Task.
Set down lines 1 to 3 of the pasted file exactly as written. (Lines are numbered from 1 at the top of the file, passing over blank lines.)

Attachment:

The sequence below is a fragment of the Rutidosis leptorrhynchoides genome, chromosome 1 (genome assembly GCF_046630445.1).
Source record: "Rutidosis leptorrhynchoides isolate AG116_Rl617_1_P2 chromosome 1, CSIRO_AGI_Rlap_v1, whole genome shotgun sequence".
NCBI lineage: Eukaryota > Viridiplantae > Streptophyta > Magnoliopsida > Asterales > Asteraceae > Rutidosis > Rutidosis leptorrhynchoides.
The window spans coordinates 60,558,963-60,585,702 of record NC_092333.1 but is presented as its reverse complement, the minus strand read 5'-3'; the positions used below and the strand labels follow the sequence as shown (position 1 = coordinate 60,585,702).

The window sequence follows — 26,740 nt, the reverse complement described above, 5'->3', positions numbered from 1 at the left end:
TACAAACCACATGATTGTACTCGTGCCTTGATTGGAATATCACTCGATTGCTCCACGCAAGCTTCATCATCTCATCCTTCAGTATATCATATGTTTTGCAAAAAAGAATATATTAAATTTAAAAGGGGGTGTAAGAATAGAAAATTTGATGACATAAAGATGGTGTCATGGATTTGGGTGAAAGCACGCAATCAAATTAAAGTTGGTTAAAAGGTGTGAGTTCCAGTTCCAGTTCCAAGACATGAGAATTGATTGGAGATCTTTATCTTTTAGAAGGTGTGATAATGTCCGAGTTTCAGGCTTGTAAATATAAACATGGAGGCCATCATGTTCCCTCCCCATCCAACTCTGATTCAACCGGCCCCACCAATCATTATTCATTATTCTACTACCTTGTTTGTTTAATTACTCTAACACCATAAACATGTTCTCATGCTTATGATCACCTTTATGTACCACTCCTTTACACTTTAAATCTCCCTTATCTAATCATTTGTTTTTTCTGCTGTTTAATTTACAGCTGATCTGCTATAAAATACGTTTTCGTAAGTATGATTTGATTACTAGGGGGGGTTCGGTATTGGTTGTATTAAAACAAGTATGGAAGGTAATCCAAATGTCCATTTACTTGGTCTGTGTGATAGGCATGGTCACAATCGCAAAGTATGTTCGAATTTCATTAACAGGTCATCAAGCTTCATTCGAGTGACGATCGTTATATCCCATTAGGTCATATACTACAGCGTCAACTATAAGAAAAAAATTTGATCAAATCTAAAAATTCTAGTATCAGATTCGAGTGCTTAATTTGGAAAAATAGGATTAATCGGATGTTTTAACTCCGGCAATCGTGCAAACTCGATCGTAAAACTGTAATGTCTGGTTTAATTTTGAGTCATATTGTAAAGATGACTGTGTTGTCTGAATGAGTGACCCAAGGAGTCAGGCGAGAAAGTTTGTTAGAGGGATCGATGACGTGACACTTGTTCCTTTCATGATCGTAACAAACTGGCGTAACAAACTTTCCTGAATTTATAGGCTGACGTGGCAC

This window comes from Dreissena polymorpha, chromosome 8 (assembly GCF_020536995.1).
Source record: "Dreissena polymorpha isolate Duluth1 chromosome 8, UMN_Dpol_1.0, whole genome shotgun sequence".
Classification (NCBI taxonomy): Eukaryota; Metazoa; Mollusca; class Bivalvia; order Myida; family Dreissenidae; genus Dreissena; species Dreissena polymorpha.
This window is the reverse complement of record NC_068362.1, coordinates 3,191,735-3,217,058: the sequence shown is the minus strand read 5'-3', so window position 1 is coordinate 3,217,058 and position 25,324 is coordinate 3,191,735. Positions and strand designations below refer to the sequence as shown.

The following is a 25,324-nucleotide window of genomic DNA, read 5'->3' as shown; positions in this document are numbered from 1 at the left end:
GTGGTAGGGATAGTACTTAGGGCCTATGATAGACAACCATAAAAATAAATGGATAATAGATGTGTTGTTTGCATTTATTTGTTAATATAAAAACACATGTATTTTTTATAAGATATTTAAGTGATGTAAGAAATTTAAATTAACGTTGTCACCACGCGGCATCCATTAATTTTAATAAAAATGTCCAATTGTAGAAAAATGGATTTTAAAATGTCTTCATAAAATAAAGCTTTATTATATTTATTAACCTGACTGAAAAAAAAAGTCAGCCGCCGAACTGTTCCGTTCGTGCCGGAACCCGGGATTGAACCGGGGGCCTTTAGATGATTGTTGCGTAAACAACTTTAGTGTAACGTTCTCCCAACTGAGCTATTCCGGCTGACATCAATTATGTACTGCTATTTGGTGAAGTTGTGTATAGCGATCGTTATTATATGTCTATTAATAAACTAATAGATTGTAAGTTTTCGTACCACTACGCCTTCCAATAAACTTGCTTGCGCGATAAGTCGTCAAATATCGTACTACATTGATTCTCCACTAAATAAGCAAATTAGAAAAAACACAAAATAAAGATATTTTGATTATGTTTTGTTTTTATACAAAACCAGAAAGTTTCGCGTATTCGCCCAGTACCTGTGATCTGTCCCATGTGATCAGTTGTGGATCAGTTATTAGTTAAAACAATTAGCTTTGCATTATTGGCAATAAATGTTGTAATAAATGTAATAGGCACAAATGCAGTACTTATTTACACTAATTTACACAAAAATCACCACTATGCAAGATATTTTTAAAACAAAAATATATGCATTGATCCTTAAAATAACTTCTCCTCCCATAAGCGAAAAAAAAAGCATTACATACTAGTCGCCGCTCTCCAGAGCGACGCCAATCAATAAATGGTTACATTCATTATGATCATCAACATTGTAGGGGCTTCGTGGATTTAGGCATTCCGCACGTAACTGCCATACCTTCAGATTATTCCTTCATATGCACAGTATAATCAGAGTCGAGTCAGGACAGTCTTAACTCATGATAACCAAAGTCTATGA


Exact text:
The sequence below is a fragment of the Rutidosis leptorrhynchoides genome, chromosome 1 (genome assembly GCF_046630445.1).
Source record: "Rutidosis leptorrhynchoides isolate AG116_Rl617_1_P2 chromosome 1, CSIRO_AGI_Rlap_v1, whole genome shotgun sequence".
NCBI lineage: Eukaryota > Viridiplantae > Streptophyta > Magnoliopsida > Asterales > Asteraceae > Rutidosis > Rutidosis leptorrhynchoides.